refusing to accept cash

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November 22nd, 2016 at 11:03:39 AM permalink
Pacomartin
Member since: Oct 24, 2012
Threads: 706
Posts: 8142
Quote: Nareed
I was last there in 80 or 81, and the question was often, jokingly, whether anyone accepted pesos for payment :)


Well in TJ you have a lot of people paying for lunches or beers using $10's and $20's. In Guadalajara every Casa De Cambio had a sign that said they were interested in $50's and $100's only.

I got the feeling that many people kept their savings in dollar banknotes, just in case the peso would drop.

I wonder if they are going to replace the fence with a wall.


https://www.youtube.com/watch?v=5p8kM_9oIr8
December 2nd, 2016 at 3:36:16 AM permalink
Fleastiff
Member since: Oct 27, 2012
Threads: 49
Posts: 4578
South Korean Bank goes coinless..... all coins to be deposited onto ubiquitous Cards for transit and convenience stores. Coins end in 2020.
December 2nd, 2016 at 4:10:52 AM permalink
Pacomartin
Member since: Oct 24, 2012
Threads: 706
Posts: 8142
Quote: Fleastiff
South Korean Bank goes coinless..... all coins to be deposited onto ubiquitous Cards for transit and convenience stores. Coins end in 2020.


W10, W50, W100, W500 Coins
W1000, W5000, W10000, Banknotes
W50000 Banknotes ( first issued June 23, 2009)

W1,000 = 85 cents least valuable
W10,000 = $8.52 most valuable banknote up until 2009
W50,000 = $42.62 most valuable banknote since 2009

If you eliminate coins, than the 1000 and 5000 Won banknote will become less important. If you are going to get your change back on a card, then you probably don't want part of it in small bills.

Per capita banknotes and coins issued (expressed at end of 2015 exchange rate in USD)
$1084 KRW 50,000
$290 KRW 10,000
$22 KRW 5,000 banknotes worth $4.27 apiece
$25 KRW 1,000 banknotes worth $0.85 apiece
$38 Total coin issued

South Korea's $38 in coin per capita is relatively small value compared to $140 in the USA, $63 in Sweden and over $300 in Japan.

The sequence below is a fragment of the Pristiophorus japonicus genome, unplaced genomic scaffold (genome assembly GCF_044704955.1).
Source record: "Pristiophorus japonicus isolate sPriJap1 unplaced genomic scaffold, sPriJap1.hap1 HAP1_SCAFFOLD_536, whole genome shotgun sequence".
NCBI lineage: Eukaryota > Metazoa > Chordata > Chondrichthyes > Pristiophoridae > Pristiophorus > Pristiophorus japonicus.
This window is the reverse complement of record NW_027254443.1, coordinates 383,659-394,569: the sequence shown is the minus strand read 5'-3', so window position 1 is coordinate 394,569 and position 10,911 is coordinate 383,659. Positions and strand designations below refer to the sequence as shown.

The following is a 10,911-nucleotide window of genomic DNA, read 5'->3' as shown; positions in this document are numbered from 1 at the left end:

Unlike European countries such as Denmark, Sweden and Norway -- global leaders of the electronic money trend -- where ordinary consumers rarely use high-value notes, Korea still has comparably high demand for cash. Statistics from the Bank of Korea show that cash makes up the second-largest share of consumer transaction activity at 36 percent in 2015, following credit cards at 39.7 percent. Scandinavians rely on cash for less than 6 percent of all payments made.

Sweden is making no attempt to eliminate coins. In fact they started last month to replace 86% of their old coins with new ones that are lighter weight.

Sweden is concerned about illegal activity, tax evasion, moving capital out of the country, and personal safety. Korea is trying to eliminate the cost of making payments with coins and small bills.

It's funny because the fear of counterfeiting is very strong in Asia, so large bills are eschewed. Korea is a major economy, and people tell me it was annoying up until 2009 not to have a banknote worth more than US$10.
December 2nd, 2016 at 3:27:11 PM permalink
stinkingliberal
Member since: Nov 9, 2016
Threads: 17
Posts: 731
Quote: Ayecarumba
Are there federal statutes that some institutions must accept cash and coins? The DMV by my house doesn't. I am not sure about the Social Security office. Who is required by law to take all currency?


"This note is legal tender for all debts, public and private." It's on the currency. This also applies to coins. If you offer legal currency or coin in payment of a debt and it is refused, the debt is null and void.

So legally, the DMV can't refuse your offer to pay their fees in cash. This issue isn't big enough for anyone to have made a fuss about it and test it in court, but I wonder whether contesting it would provoke some kind of change in the law. A lot of poor people don't have credit cards, debit cards, or bank accounts for that matter. They have to buy money orders to pay bills if cash isn't accepted. This amounts to a small but significant tax on the poor.
December 2nd, 2016 at 7:34:15 PM permalink
Pacomartin
Member since: Oct 24, 2012
Threads: 706
Posts: 8142
Quote: stinkingliberal
"This note is legal tender for all debts, public and private." It's on the currency. This also applies to coins. If you offer legal currency or coin in payment of a debt and it is refused, the debt is null and void.


See, you are just making stuff up.

Quote: Treasury Department comment on US code: Section 31 U.S.C. 5103

All United States money as identified above are a valid and legal offer of payment for debts when tendered to a creditor. There is, however, no Federal statute mandating that a private business, a person or an organization must accept currency or coins as for payment for goods and/or services.